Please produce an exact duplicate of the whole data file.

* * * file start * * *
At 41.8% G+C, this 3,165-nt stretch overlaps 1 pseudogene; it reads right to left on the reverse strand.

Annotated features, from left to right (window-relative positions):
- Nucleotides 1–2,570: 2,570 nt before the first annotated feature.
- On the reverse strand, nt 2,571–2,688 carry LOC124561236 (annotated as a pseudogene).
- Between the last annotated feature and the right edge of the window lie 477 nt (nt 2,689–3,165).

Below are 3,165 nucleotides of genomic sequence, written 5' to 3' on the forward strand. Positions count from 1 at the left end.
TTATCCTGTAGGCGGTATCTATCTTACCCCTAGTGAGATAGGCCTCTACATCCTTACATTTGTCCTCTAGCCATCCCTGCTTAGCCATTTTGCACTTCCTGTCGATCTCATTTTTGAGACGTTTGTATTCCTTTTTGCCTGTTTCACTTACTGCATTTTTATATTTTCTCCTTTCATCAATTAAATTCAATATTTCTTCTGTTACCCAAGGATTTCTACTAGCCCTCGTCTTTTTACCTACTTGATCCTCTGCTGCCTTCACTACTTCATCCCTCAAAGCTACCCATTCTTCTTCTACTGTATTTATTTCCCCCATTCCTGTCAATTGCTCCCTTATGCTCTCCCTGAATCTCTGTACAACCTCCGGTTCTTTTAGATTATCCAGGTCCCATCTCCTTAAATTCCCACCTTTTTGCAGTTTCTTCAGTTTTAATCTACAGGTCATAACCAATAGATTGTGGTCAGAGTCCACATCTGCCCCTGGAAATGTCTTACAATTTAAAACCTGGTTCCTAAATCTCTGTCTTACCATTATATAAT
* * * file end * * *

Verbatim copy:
At 41.8% G+C, this 3,165-nt stretch overlaps 1 pseudogene; it reads right to left on the reverse strand.

Annotated features, from left to right (window-relative positions):
- Nucleotides 1–2,570: 2,570 nt before the first annotated feature.
- On the reverse strand, nt 2,571–2,688 carry LOC124561236 (annotated as a pseudogene).
- Between the last annotated feature and the right edge of the window lie 477 nt (nt 2,689–3,165).

Below are 3,165 nucleotides of genomic sequence, written 5' to 3' on the forward strand. Positions count from 1 at the left end.
TTATCCTGTAGGCGGTATCTATCTTACCCCTAGTGAGATAGGCCTCTACATCCTTACATTTGTCCTCTAGCCATCCCTGCTTAGCCATTTTGCACTTCCTGTCGATCTCATTTTTGAGACGTTTGTATTCCTTTTTGCCTGTTTCACTTACTGCATTTTTATATTTTCTCCTTTCATCAATTAAATTCAATATTTCTTCTGTTACCCAAGGATTTCTACTAGCCCTCGTCTTTTTACCTACTTGATCCTCTGCTGCCTTCACTACTTCATCCCTCAAAGCTACCCATTCTTCTTCTACTGTATTTATTTCCCCCATTCCTGTCAATTGCTCCCTTATGCTCTCCCTGAATCTCTGTACAACCTCCGGTTCTTTTAGATTATCCAGGTCCCATCTCCTTAAATTCCCACCTTTTTGCAGTTTCTTCAGTTTTAATCTACAGGTCATAACCAATAGATTGTGGTCAGAGTCCACATCTGCCCCTGGAAATGTCTTACAATTTAAAACCTGGTTCCTAAATCTCTGTCTTACCATTATATAAT